SOMETHING TO TELL YOU by Hanif Kureishi (Scribner), 374 pages, $29.99 cloth. Rating: NNNN
Hanif Kureishi can really drop names. In his new novel, his psychotherapist protagonist, Jamal, hangs out with art and pop stars, including Mick Jagger, partying furiously. It's a glimpse of life on London's art scene that we don't often get.
But that's the surface stuff of Something To Tell You. The novel is really about love - lost, found and then lost again. The love of Jamal's life, Ajita, left him decades ago. That's painful but helpful, too - he has a secret he's kept from her that could change everything. And when she reappears, he has to figure out how honest he can be.
You can almost hear the sounds of London in this book - the clamour of cultures clashing, of hip-hop blaring in the clubs, of anti-Blair protests. Kureishi's description of the passengers on a city bus nails the multicultural mashup that now defines the city's demographic.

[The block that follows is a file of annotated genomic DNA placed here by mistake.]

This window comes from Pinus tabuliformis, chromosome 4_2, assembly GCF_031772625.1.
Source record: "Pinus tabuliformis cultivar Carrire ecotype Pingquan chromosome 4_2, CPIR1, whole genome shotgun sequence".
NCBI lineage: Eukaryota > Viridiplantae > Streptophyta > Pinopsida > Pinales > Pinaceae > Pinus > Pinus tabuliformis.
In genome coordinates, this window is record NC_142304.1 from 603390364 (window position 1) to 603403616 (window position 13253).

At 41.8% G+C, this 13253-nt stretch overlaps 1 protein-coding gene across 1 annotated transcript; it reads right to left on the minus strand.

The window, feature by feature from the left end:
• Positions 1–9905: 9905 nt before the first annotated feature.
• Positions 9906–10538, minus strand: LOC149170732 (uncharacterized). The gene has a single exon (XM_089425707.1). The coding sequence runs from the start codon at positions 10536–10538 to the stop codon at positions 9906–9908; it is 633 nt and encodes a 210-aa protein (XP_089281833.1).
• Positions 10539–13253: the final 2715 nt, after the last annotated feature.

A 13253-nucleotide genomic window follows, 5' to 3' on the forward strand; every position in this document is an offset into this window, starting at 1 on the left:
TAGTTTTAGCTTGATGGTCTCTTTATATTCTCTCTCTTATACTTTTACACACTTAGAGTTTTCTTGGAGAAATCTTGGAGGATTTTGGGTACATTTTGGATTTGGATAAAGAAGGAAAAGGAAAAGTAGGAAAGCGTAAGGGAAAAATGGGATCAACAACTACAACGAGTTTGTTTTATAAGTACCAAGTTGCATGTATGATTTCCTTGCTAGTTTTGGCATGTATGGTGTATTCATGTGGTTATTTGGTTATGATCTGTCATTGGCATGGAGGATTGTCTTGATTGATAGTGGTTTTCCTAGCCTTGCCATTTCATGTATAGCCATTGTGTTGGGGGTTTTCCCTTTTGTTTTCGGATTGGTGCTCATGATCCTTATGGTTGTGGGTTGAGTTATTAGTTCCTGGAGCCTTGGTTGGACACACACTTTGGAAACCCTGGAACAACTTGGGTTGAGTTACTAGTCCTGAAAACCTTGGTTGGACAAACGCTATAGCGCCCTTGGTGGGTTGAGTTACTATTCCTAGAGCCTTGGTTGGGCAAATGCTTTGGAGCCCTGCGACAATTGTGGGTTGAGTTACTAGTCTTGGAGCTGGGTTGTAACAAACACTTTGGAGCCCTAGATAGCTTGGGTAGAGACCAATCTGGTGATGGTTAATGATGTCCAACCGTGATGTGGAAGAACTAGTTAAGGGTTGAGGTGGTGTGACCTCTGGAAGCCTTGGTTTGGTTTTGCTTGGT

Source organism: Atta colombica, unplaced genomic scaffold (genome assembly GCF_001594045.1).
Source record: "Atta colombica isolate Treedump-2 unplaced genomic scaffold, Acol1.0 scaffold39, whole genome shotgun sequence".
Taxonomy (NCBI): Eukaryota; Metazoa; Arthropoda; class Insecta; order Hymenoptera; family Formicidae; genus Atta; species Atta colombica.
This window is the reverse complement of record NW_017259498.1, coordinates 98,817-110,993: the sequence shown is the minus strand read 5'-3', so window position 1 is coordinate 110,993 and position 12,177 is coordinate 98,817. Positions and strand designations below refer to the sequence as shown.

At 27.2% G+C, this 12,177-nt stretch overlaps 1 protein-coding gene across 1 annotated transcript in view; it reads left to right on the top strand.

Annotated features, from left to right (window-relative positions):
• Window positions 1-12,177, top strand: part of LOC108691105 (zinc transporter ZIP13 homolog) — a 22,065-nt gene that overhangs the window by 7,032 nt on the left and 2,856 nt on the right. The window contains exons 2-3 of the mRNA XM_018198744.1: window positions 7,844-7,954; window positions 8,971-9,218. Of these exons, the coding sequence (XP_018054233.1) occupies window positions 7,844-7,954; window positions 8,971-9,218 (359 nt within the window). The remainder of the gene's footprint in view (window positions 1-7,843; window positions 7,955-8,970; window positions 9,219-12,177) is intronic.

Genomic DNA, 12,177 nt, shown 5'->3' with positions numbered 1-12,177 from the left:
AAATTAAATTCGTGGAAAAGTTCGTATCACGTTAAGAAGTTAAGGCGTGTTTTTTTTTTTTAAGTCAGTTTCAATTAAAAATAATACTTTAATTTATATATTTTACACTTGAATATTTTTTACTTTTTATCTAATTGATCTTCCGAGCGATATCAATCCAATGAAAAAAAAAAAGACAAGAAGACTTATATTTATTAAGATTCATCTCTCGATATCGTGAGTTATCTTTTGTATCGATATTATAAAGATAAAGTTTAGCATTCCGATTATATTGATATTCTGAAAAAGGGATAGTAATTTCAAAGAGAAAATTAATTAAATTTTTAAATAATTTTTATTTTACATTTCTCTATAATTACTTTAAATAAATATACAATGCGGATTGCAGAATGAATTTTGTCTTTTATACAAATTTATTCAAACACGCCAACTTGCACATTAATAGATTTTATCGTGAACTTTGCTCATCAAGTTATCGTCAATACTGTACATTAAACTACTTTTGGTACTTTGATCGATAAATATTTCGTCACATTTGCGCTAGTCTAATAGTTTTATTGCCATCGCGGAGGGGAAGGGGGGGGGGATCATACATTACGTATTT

The unpredictability of parenthood is also a major theme, and estranged kids play a big role. Jamal's best friend, Henry, a famous theatre director, has a radical lefty daughter who steals some valuable art from her mother to prove a point. And Jamal's son Rafi thinks his dad is a total loser.
Set in the present and flashing back to the 70s, when Jamal went to university, the narrative deftly outlines the political changes that have occurred over the decades. People like Jamal no longer face Paki taunts. It's all about Islamophobia now, while progressive leftists wring their hands over how to handle the new Muslim extremists.
Really, though, Jamal's just looking for love. He searches in all the wrong places, including a popular London swingers club, proving that professional success (he's published two bestselling books), access to pop stars and even money can't buy you love.
Kureishi talks with me at Harbourfront Centre's Brigantine Room on Monday (September 15). See Readings.